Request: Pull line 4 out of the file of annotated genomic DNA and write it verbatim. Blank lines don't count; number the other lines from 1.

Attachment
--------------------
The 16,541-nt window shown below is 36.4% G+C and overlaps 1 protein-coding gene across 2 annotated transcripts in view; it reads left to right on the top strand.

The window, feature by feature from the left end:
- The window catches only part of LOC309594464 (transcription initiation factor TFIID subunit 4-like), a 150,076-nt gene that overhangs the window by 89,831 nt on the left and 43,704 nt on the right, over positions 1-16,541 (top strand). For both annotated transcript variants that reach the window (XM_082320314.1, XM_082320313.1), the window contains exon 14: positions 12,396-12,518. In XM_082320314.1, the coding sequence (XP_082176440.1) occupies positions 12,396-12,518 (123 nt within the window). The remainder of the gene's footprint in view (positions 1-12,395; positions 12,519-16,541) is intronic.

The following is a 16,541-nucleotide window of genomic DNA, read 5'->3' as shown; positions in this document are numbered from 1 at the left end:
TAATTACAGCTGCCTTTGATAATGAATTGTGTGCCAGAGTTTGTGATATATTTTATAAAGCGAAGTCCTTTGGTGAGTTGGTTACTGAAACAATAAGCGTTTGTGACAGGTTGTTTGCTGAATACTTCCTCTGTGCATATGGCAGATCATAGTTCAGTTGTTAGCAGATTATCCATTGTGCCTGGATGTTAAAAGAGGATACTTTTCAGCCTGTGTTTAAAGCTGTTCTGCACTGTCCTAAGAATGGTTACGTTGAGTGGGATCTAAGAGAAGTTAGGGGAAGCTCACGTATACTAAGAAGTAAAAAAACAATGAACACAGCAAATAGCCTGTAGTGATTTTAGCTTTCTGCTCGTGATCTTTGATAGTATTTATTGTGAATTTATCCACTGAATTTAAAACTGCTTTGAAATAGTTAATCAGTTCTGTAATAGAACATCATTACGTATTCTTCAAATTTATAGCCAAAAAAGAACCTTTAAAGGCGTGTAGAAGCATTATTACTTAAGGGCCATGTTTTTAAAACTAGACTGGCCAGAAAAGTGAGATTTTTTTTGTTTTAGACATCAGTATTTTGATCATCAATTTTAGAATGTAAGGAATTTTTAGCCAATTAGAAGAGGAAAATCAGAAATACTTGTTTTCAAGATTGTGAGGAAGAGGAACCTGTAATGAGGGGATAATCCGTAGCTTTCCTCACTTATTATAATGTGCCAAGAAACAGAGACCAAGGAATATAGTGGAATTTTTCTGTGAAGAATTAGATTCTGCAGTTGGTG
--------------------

The following is a 16,541-nucleotide window of genomic DNA, read 5'->3' as shown; positions in this document are numbered from 1 at the left end: